Author Malcolm Gladwell in his book Outliers discusses a phenomenon that he calls “The 10,000 Hour Rule.” Gladwell quotes neurologist Daniel Levitin, who says that scientific studies show that 10,000 hours are required to achieve the level of mastery associated with being a world-class expert — in anything. Two examples:
The Fab Four burst onto the world stage in the 1960s, seemingly lifted from their hometown of Liverpool and dropped into the world's biggest venues. But theirs was not an overnight success. One of the Beatles' early gigs was performing near military bases in Hamburg, Germany; they would perform for eight hours a day, seven days a week. They did this for 270 days over the course of 18 months. By the time the Beatles enjoyed their first commercial success in 1964, they had performed 1,200 times, which is more than most bands today perform in their careers. When the Beatles first left for Germany, they weren't very good. But by the time their Hamburg stints ended, they sounded like no other band in the world. They were well on their way to getting in their 10,000 hours.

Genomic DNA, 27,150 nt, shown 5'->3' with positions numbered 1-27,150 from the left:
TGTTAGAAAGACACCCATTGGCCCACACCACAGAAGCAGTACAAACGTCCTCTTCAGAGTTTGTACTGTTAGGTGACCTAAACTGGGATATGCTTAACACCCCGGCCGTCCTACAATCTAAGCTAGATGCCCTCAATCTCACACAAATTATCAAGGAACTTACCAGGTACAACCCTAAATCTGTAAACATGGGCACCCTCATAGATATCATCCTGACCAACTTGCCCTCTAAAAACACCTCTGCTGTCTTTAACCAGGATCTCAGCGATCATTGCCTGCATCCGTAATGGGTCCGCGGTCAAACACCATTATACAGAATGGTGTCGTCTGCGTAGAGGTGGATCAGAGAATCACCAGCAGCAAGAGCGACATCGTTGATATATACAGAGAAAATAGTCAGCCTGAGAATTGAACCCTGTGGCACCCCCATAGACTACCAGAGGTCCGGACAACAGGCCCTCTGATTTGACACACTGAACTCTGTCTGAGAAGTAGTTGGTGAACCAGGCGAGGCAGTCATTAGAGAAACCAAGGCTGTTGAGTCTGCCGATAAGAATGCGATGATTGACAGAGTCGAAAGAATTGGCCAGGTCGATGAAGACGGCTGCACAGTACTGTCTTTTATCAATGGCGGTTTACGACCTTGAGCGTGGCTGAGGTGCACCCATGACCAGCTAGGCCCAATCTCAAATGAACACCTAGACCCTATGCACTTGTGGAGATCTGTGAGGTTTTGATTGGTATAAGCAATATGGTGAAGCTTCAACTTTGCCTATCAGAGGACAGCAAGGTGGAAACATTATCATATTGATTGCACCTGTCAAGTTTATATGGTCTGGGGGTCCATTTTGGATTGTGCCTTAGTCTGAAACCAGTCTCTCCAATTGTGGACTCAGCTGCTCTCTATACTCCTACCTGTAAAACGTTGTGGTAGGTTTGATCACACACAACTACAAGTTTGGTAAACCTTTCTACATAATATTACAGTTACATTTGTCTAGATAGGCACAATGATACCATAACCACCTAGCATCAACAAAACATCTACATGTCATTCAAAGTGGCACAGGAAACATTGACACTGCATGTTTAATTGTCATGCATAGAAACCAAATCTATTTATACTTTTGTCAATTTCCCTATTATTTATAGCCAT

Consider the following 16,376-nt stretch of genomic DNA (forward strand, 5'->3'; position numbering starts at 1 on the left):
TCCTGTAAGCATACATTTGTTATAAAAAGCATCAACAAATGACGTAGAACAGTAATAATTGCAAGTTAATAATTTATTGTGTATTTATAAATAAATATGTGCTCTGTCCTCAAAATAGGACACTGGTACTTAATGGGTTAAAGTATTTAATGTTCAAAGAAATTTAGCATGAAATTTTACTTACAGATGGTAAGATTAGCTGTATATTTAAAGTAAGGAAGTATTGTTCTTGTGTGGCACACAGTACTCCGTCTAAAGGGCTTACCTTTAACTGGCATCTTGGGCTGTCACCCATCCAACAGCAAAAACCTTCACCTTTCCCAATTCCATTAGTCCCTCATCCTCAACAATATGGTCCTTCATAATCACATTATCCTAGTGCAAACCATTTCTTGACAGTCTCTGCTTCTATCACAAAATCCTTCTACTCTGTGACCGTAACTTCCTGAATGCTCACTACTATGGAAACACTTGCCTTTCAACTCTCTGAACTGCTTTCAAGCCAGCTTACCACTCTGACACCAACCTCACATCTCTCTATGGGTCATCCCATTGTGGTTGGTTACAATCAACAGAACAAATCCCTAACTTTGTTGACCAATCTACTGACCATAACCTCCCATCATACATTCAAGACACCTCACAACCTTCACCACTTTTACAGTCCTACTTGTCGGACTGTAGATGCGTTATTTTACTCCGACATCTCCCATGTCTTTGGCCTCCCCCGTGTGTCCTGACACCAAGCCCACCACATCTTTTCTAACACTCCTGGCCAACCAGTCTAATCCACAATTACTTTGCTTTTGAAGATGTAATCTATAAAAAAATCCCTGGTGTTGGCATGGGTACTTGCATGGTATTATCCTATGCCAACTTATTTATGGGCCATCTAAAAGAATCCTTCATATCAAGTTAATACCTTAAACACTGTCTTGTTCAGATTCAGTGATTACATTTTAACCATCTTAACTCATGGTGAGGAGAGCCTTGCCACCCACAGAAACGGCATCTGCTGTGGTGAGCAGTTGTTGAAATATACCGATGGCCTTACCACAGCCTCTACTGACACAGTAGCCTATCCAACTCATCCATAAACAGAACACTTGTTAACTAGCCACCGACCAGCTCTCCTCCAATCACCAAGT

Generally regarded as a savant or a computer genius, Gates has a 10,000-hour story, too. Gates had the good fortune to attend a private school in Seattle that had a computer club. This was 1968, when most universities did not have a computer club. And Gates' club didn't have an ordinary computer — they had an ASR-33 Teletype, one of the most advanced computers of its day. Gates was hooked on computers and began programming in the eighth grade! This led to other experiences in Seattle, and by the time he graduated, Gates had practically lived in the computer lab for five years. He was closing in on 10,000 hours and was ready to take full advantage of the opportunities he soon would receive.
There are similar examples: Bill Joy, computer legend and founder of Sun Microsystems; Mozart, whose greatest compositions weren't written until he had been composing for more than 20 years; and it takes roughly 10,000 hours to become a chess grandmaster.
The 10,000-hour rule undoubtedly applies to religious meeting planning. You want and need to become an outstanding religious meeting planner, or at least a proficient one, but you don't have the luxury of 10,000 hours — or 10 years. What can you do?
Seize every educational, networking, and mentoring opportunity available — like the ones you have through RCMA. Attend the annual conference, read expert books and articles, participate in educational webinars. By tapping the knowledge of people who have their 10,000 hours, you will reach a level of proficiency that otherwise would have taken years — or 10,000 hours — to gain.